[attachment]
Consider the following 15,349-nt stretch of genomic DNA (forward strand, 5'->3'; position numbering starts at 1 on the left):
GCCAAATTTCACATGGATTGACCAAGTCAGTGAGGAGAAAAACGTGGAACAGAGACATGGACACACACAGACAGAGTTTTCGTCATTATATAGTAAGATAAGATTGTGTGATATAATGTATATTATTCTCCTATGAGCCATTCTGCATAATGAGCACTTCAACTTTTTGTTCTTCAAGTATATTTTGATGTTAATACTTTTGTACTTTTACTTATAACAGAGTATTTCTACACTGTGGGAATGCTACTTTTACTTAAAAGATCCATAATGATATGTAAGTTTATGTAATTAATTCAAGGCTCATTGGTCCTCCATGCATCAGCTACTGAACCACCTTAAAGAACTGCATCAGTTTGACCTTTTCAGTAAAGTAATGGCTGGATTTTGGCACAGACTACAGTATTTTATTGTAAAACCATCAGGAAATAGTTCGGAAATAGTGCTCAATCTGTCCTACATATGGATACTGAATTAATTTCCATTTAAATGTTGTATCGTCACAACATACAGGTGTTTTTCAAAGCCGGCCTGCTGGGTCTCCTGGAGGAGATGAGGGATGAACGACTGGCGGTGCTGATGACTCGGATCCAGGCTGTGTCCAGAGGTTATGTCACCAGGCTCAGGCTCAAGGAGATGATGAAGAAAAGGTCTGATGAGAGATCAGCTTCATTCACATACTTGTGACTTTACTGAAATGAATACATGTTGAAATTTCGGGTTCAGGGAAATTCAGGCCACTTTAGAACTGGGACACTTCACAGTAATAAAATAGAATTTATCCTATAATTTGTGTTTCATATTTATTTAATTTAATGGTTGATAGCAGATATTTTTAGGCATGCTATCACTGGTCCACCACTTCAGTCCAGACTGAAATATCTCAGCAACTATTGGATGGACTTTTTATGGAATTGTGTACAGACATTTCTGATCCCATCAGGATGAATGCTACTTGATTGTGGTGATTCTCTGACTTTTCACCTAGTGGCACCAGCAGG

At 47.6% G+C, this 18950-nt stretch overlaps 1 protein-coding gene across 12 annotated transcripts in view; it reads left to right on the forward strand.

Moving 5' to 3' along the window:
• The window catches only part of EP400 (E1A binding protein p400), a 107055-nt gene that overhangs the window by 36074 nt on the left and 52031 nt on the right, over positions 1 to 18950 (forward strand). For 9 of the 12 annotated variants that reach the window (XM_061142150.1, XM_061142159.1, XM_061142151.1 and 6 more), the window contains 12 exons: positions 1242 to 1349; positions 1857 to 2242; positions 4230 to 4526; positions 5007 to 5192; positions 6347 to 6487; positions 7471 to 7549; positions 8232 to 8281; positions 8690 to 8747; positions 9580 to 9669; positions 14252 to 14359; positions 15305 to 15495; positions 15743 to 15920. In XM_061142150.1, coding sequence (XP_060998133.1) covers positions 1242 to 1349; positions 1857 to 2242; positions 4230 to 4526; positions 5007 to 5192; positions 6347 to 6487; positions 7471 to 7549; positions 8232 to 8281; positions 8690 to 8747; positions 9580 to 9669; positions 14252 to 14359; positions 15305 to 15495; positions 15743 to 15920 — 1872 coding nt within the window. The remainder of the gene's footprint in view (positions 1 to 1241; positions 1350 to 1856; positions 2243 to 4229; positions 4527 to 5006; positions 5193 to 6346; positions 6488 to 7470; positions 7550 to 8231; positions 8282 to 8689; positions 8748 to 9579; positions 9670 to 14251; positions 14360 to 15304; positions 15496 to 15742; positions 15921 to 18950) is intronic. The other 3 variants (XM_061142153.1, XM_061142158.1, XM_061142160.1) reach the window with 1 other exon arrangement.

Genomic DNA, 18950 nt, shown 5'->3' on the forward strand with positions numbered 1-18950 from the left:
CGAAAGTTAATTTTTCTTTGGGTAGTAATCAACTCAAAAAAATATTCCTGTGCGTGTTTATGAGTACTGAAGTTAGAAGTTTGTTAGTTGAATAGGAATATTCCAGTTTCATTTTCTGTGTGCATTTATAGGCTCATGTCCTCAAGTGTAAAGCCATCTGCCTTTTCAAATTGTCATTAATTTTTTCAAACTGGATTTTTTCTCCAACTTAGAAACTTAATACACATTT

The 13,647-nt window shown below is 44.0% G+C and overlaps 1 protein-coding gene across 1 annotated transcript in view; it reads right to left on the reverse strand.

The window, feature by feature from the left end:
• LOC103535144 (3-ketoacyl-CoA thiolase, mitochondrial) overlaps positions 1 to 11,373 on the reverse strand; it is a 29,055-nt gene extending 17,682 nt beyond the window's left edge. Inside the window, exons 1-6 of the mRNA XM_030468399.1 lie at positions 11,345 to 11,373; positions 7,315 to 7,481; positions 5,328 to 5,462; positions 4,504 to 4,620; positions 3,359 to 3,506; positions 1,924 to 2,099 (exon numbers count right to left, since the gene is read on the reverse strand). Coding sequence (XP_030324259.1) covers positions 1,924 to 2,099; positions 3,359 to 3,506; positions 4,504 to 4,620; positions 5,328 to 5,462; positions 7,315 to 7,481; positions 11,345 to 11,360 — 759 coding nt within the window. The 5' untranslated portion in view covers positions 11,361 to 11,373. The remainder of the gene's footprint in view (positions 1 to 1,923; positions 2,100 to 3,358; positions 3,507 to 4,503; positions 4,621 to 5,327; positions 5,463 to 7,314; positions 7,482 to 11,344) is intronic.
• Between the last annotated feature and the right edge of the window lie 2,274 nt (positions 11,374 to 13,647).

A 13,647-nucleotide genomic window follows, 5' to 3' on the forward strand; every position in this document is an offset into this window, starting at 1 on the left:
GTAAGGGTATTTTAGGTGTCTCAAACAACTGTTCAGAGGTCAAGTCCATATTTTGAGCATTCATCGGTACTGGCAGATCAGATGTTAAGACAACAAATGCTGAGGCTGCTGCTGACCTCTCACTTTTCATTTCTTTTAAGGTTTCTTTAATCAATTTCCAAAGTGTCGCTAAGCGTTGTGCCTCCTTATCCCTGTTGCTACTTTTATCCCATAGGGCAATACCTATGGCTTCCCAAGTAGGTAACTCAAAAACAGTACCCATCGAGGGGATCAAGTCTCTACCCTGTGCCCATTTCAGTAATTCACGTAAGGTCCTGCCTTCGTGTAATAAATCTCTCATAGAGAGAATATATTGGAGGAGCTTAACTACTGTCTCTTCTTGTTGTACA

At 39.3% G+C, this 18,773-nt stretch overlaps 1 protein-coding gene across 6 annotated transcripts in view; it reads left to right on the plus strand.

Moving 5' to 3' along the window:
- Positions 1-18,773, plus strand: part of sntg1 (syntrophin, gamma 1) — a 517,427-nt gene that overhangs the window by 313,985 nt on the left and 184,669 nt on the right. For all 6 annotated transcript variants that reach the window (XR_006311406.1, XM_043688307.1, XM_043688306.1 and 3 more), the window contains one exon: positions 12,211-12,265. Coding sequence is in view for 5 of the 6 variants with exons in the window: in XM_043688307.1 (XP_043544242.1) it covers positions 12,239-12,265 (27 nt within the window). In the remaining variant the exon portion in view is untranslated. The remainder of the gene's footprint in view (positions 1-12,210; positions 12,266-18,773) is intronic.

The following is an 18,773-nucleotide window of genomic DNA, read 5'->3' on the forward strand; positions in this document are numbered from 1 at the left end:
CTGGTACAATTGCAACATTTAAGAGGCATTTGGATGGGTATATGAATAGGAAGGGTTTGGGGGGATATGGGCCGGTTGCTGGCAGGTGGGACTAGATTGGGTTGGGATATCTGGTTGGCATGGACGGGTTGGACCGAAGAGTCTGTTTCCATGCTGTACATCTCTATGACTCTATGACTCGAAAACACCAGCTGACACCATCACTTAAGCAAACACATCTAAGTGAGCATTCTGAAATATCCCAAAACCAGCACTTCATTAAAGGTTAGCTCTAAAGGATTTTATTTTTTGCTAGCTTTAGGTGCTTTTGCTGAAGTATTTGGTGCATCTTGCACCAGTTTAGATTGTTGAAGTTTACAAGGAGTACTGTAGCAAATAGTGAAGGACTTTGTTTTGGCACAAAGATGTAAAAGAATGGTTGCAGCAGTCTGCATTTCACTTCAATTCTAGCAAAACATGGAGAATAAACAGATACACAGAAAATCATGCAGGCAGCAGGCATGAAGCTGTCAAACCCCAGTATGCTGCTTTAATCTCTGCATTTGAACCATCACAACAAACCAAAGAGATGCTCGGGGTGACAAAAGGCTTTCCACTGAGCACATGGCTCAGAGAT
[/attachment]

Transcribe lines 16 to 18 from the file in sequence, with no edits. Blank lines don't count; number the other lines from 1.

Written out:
- Positions 1-18,773, plus strand: part of sntg1 (syntrophin, gamma 1) — a 517,427-nt gene that overhangs the window by 313,985 nt on the left and 184,669 nt on the right. For all 6 annotated transcript variants that reach the window (XR_006311406.1, XM_043688307.1, XM_043688306.1 and 3 more), the window contains one exon: positions 12,211-12,265. Coding sequence is in view for 5 of the 6 variants with exons in the window: in XM_043688307.1 (XP_043544242.1) it covers positions 12,239-12,265 (27 nt within the window). In the remaining variant the exon portion in view is untranslated. The remainder of the gene's footprint in view (positions 1-12,210; positions 12,266-18,773) is intronic.

The following is an 18,773-nucleotide window of genomic DNA, read 5'->3' on the forward strand; positions in this document are numbered from 1 at the left end:
CTGGTACAATTGCAACATTTAAGAGGCATTTGGATGGGTATATGAATAGGAAGGGTTTGGGGGGATATGGGCCGGTTGCTGGCAGGTGGGACTAGATTGGGTTGGGATATCTGGTTGGCATGGACGGGTTGGACCGAAGAGTCTGTTTCCATGCTGTACATCTCTATGACTCTATGACTCGAAAACACCAGCTGACACCATCACTTAAGCAAACACATCTAAGTGAGCATTCTGAAATATCCCAAAACCAGCACTTCATTAAAGGTTAGCTCTAAAGGATTTTATTTTTTGCTAGCTTTAGGTGCTTTTGCTGAAGTATTTGGTGCATCTTGCACCAGTTTAGATTGTTGAAGTTTACAAGGAGTACTGTAGCAAATAGTGAAGGACTTTGTTTTGGCACAAAGATGTAAAAGAATGGTTGCAGCAGTCTGCATTTCACTTCAATTCTAGCAAAACATGGAGAATAAACAGATACACAGAAAATCATGCAGGCAGCAGGCATGAAGCTGTCAAACCCCAGTATGCTGCTTTAATCTCTGCATTTGAACCATCACAACAAACCAAAGAGATGCTCGGGGTGACAAAAGGCTTTCCACTGAGCACATGGCTCAGAGAT